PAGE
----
China’s biggest bike show used to cater to foreign buyers. Now, it’s more for the domestic market. As China’s middle class swells, more and more people can afford pricey equipment from Colnago, Campagnolo, Ridley, Cervelo and the other big brands (see this). They were all there when the three-day show kicked off Tuesday. I didn’t see many other foreigners while I roamed around on the first day.
I spend a fair amount of time at trade shows, and I’ve developed a few opinions about what works for exhibitors. Here are a few observations and awards from Waffles & Steel:
Most Depressing Booth: SRAM. This is surprising because the American company has been doing some exciting things and has been wildly successful breaking into the roadie market. The top three riders at last year’s Tour de France were all riding bikes with SRAM components. So what was the deal in Shanghai? The booth was modern and generally well done. But the guys working there were real zeros. I was really interested in SRAM’s new Apex gruppo and was hoping to get some information about it. The booth’s front counter had a messy pile of brochures, and as I began sifting through it, the guy sitting there didn’t even lift his head or acknowledge me in any other way. Aside from the zoned-out staffers, the booth was depressing because it had a big fish aquarium that was only one-quarter full of water. The bottom of the tank was full of blinky lights, and the few fish in the tank looked like they were blinded by the flashing lights and getting ready to die. It seemed cruel.
Coolest Steel Frame: Colnago. I don’t know why I find the orange and blue color combination so irresistible. The lugs on this rig are gorgeous.
Best Effort: Bianchi. Ahhh, leave it to the Italians to use models at their booth. Few others did. Wait a minute, doesn’t a Swedish conglomerate own Bianchi now? And are these ladies professional models? I had my doubts. I strongly suspect they were girls from the front office who were “asked” to pose with the bikes. They didn’t seem to understand how to work the cameras. They also didn’t seem comfortable in a bike kit. I don’t think the concept of “fitness modeling” is popular in China yet.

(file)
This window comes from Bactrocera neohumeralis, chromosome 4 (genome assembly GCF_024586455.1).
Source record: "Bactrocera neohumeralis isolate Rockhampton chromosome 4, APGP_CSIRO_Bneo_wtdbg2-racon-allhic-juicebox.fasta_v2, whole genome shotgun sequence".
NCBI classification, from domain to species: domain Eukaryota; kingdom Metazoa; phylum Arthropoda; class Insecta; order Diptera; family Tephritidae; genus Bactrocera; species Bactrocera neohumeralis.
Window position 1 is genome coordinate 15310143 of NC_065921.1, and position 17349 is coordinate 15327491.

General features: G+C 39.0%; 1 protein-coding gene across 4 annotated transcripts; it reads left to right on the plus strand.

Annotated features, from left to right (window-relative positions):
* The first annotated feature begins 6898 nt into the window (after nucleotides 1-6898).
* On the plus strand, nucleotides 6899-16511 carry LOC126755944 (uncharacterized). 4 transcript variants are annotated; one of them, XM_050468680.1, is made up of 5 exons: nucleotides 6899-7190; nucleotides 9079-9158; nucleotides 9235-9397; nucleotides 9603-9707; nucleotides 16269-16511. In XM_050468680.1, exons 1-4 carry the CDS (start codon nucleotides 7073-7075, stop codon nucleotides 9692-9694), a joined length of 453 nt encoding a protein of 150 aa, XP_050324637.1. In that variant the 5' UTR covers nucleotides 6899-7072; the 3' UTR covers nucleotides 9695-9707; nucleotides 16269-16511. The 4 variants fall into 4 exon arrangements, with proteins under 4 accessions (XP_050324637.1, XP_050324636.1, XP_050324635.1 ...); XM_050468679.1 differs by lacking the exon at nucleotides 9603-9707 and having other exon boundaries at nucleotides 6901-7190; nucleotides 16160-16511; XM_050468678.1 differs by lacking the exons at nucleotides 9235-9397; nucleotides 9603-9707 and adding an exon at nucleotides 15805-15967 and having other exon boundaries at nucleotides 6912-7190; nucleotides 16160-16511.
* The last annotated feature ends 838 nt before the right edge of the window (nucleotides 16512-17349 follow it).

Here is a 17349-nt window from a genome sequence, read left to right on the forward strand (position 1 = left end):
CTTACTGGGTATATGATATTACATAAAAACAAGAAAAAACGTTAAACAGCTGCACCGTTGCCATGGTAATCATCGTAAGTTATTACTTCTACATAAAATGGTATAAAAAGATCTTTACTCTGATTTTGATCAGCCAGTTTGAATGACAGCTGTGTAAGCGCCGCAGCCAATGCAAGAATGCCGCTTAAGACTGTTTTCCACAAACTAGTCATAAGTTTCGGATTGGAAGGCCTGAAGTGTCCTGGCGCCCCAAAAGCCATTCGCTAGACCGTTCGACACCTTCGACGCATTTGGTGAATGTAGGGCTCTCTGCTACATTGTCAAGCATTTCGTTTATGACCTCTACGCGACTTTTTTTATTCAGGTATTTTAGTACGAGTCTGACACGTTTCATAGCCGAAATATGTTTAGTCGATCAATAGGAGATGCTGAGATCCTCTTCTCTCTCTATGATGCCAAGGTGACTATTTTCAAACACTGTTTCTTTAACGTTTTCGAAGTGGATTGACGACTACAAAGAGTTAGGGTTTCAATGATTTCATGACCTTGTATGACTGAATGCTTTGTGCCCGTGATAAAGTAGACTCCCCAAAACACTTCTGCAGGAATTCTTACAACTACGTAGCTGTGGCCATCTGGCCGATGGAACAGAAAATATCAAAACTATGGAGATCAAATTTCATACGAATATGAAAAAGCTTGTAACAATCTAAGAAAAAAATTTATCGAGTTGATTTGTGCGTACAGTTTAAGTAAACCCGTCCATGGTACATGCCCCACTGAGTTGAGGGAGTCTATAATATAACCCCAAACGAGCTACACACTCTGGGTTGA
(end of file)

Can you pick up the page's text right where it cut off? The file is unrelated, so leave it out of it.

Best small booth: Cervelo. The company’s space was just a third of the size of Bianchi’s but it was well used. No models, though. Canadians…
Best schwag: Carnac. They were giving out free posters to people who asked. Sylvain Chavanel is one of my favorites because he rides so aggressively and animates almost every race. Cycle Sport magazine summed him up best in its 2010 season preview issue: “Sylvain Chavanel suffers from some kind of cycling hyperactivity, which causes him to attack all the time.” I also think this poster is hilarious. Oh yeah, “Sylvain Chavanel chooses Carnac” … because you’re paying him a bunch of money! I also like how they thought it was necessary to circle his shoes, just so you wouldn’t miss the fact that he’s really wearing Carnac. I used to wear Carnacs when they had simple, classic designs, like the Legend Ligne Pro. Every year, I look at the Carnac collection and hope they’ve gone back to their former style, but I keep getting disappointed.
Most Questionable Brand Name: SARS. This is a Taiwanese company that makes seats, frames and other parts. I saw their sign over their booth with the scary skull figure and said to myself, “No, it couldn’t be.” I asked the gal in the booth if the brand was named after the mysterious illness that killed more than 700 people worldwide, sickened thousands of others and caused global panic and severe economic damage in 2003. She said with a smile, “That’s right! We thought SARS would be a brand name that would be easy to remember!” It certainly caught my attention, but don’t you want to do more with a brand name? Don’t you also want to create a positive feeling? I’m not a branding expert so I’m just asking here. Wouldn’t a brand called “Leukemia” or “AIDS” also be easy to remember? I said to another visitor in the booth, “You gotta be careful when using this brand. You can get sick.” One of the SARS employees overheard me and quickly said, “No, no, no…that’s not true!”
The Most Improbable Backdrop: BMC. Shouldn’t there be an image of Big George behind this rig? Oh, all these white guys look the same anyway.
Best Model Name: Erotic. I guess it is made of rubber.
Coolest People: Shanghai Senior Citizens Bike Club. These guys – all in matching red warm-up suits – rode to the expo in a long convoy of bikes. One guy was on a mountain bike with clip-on aero bars. I like how they kept their helmets on as they roamed around the massive expo center. They spent a lot of time at one booth that had an elaborate bike computer system with several readouts. It looked like a control panel on a Cessna plane. It really captivated them.wafflesandsteel | Filed under: cycling in China, Shanghai Bike Show | 5 Comments »